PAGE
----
( dpa ) - The antitrust oversight of Microsoft that was originally scheduled to expire last year has been extended to November 2009, according to court filings.
The oversight, was part of the 2002 antitrust settlement between the software giant and the US government stemming from allegations that the company illegally used its dominant position to quash rival internet browser Netscape.
The decision by US District Court Judge Colleen Kollar-Kotelly in Washington late Tuesday came in response to a request by a group of states, including California and New York, to extend the oversight decree to 2012, arguing that Microsoft still unfairly dominates the PC software market.
In a filed order, the judge partially granted the states' request, citing "the extreme and unforeseen delay in the availability of complete, accurate and useable technical documentation... Microsoft is required to make available."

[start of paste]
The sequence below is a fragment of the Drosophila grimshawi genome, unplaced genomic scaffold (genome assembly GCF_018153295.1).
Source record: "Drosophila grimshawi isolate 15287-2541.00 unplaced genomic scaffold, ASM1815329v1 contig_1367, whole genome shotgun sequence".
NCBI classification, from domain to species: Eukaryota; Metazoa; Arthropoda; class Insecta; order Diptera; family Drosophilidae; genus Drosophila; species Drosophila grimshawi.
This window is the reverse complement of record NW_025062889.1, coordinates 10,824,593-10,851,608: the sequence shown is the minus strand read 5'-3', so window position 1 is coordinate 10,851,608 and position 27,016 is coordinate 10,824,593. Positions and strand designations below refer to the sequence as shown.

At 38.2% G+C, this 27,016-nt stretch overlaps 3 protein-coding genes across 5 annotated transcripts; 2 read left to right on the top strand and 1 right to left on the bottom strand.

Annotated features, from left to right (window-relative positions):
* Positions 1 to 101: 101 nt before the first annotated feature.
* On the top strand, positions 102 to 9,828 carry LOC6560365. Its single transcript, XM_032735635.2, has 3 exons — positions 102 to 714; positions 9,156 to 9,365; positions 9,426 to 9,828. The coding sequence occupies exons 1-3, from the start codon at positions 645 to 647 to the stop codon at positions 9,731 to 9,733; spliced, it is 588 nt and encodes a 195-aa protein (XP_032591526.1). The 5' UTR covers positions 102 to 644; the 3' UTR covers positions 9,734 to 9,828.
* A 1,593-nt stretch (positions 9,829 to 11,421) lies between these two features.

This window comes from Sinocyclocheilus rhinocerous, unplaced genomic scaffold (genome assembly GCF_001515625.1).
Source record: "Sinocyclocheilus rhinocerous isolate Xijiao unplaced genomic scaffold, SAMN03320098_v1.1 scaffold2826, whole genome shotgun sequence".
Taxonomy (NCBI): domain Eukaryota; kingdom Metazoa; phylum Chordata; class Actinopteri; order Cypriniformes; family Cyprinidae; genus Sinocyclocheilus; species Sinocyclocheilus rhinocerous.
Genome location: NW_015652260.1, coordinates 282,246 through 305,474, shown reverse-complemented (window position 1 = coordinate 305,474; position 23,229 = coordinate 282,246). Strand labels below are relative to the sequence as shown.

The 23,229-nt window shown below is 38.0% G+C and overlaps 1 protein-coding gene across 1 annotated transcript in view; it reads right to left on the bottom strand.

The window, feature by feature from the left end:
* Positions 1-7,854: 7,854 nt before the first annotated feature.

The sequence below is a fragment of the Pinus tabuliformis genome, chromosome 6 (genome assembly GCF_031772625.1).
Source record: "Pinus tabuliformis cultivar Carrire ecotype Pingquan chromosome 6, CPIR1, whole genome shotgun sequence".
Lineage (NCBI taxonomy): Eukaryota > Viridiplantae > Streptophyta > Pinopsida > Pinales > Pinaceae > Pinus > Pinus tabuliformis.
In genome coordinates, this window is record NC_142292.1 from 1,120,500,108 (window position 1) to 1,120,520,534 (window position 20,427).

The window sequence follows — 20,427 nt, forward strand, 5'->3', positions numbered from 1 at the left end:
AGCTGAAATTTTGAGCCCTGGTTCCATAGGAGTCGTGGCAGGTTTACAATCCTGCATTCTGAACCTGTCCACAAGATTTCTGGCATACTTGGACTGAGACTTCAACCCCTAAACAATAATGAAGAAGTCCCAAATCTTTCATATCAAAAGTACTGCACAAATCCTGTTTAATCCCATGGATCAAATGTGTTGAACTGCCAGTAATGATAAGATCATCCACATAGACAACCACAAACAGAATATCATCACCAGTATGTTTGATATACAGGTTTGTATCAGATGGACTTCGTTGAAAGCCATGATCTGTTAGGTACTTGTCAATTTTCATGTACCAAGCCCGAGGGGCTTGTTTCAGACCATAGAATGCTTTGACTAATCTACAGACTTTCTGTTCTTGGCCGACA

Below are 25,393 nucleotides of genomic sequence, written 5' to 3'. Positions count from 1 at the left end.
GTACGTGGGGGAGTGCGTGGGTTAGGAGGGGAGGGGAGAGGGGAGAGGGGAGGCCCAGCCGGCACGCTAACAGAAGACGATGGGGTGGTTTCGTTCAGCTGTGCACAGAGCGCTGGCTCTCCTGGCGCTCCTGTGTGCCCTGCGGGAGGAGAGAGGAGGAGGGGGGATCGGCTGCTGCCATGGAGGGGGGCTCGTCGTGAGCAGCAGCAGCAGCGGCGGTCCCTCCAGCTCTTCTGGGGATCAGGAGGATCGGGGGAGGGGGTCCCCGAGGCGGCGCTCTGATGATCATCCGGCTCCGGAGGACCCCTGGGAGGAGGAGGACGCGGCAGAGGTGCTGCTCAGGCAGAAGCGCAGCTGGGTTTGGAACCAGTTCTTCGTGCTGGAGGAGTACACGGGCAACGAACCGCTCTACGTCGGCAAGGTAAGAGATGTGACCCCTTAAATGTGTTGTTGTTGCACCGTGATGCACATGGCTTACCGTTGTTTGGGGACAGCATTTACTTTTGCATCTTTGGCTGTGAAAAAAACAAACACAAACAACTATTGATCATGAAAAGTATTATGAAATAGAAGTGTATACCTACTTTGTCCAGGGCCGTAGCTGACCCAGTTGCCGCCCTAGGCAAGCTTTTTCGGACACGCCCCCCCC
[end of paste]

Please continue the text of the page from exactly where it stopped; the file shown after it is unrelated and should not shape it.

"As such, the court shall extend until November 12, 2009 those provisions of the final judgments that have not yet been extended," Kollar-Kotelly wrote.
She added that the lengthening "should not be viewed as a sanction against Microsoft," just a way to give the decree more time to work. Microsoft had been "overwhelmingly cooperative," Kollar-Kotelly wrote.
Microsoft senior vice president and general counsel Brad Smith said in a statement: "We will continue to comply fully with the consent decree. We are gratified that the court recognized our extensive efforts to work cooperatively with the large number of government agencies involved."
The development came two weeks after the European Commission said it will investigate claims from Microsoft's rivals that the company has not shared interoperability information for products, including its dominant Office software suite, and unfairly bundles its Internet-browsing software with the Windows operating system.